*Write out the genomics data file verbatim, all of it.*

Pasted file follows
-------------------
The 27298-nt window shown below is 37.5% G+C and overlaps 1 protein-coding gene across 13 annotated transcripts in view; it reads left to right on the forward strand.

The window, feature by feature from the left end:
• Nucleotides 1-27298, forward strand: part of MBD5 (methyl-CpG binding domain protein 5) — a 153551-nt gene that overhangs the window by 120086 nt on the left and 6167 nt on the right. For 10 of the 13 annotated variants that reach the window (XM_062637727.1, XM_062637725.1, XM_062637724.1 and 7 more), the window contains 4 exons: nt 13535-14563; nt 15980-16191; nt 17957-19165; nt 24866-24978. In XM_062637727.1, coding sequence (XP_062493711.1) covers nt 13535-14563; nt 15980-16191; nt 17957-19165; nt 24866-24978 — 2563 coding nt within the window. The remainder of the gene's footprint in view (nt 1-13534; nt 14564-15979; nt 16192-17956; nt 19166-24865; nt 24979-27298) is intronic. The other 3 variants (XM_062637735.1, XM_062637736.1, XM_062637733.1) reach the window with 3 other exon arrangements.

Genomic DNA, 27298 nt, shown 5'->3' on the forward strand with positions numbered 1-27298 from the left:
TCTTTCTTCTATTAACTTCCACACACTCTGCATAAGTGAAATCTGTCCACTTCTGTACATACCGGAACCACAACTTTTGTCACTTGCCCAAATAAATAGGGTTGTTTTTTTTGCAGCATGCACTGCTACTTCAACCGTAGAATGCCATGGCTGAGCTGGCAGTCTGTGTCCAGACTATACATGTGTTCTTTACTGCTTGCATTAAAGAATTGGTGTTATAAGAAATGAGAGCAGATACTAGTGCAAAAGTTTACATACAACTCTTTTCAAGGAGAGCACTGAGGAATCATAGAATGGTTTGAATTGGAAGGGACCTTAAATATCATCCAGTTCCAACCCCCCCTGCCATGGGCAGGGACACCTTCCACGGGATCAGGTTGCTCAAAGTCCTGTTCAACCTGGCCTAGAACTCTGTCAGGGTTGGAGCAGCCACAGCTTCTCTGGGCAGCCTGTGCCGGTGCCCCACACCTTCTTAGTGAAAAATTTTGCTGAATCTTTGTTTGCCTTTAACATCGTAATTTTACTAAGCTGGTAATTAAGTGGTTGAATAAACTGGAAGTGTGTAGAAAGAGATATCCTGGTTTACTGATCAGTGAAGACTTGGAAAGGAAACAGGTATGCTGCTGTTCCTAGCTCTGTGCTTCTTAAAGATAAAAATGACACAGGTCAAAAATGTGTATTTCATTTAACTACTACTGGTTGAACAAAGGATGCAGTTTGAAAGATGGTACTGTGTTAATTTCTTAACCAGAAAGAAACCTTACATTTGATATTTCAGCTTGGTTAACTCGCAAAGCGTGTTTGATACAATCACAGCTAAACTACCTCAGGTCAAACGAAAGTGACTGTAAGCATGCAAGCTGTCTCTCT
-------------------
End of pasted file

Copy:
The 27298-nt window shown below is 37.5% G+C and overlaps 1 protein-coding gene across 13 annotated transcripts in view; it reads left to right on the forward strand.

The window, feature by feature from the left end:
• Nucleotides 1-27298, forward strand: part of MBD5 (methyl-CpG binding domain protein 5) — a 153551-nt gene that overhangs the window by 120086 nt on the left and 6167 nt on the right. For 10 of the 13 annotated variants that reach the window (XM_062637727.1, XM_062637725.1, XM_062637724.1 and 7 more), the window contains 4 exons: nt 13535-14563; nt 15980-16191; nt 17957-19165; nt 24866-24978. In XM_062637727.1, coding sequence (XP_062493711.1) covers nt 13535-14563; nt 15980-16191; nt 17957-19165; nt 24866-24978 — 2563 coding nt within the window. The remainder of the gene's footprint in view (nt 1-13534; nt 14564-15979; nt 16192-17956; nt 19166-24865; nt 24979-27298) is intronic. The other 3 variants (XM_062637735.1, XM_062637736.1, XM_062637733.1) reach the window with 3 other exon arrangements.

Genomic DNA, 27298 nt, shown 5'->3' on the forward strand with positions numbered 1-27298 from the left:
TCTTTCTTCTATTAACTTCCACACACTCTGCATAAGTGAAATCTGTCCACTTCTGTACATACCGGAACCACAACTTTTGTCACTTGCCCAAATAAATAGGGTTGTTTTTTTTGCAGCATGCACTGCTACTTCAACCGTAGAATGCCATGGCTGAGCTGGCAGTCTGTGTCCAGACTATACATGTGTTCTTTACTGCTTGCATTAAAGAATTGGTGTTATAAGAAATGAGAGCAGATACTAGTGCAAAAGTTTACATACAACTCTTTTCAAGGAGAGCACTGAGGAATCATAGAATGGTTTGAATTGGAAGGGACCTTAAATATCATCCAGTTCCAACCCCCCCTGCCATGGGCAGGGACACCTTCCACGGGATCAGGTTGCTCAAAGTCCTGTTCAACCTGGCCTAGAACTCTGTCAGGGTTGGAGCAGCCACAGCTTCTCTGGGCAGCCTGTGCCGGTGCCCCACACCTTCTTAGTGAAAAATTTTGCTGAATCTTTGTTTGCCTTTAACATCGTAATTTTACTAAGCTGGTAATTAAGTGGTTGAATAAACTGGAAGTGTGTAGAAAGAGATATCCTGGTTTACTGATCAGTGAAGACTTGGAAAGGAAACAGGTATGCTGCTGTTCCTAGCTCTGTGCTTCTTAAAGATAAAAATGACACAGGTCAAAAATGTGTATTTCATTTAACTACTACTGGTTGAACAAAGGATGCAGTTTGAAAGATGGTACTGTGTTAATTTCTTAACCAGAAAGAAACCTTACATTTGATATTTCAGCTTGGTTAACTCGCAAAGCGTGTTTGATACAATCACAGCTAAACTACCTCAGGTCAAACGAAAGTGACTGTAAGCATGCAAGCTGTCTCTCT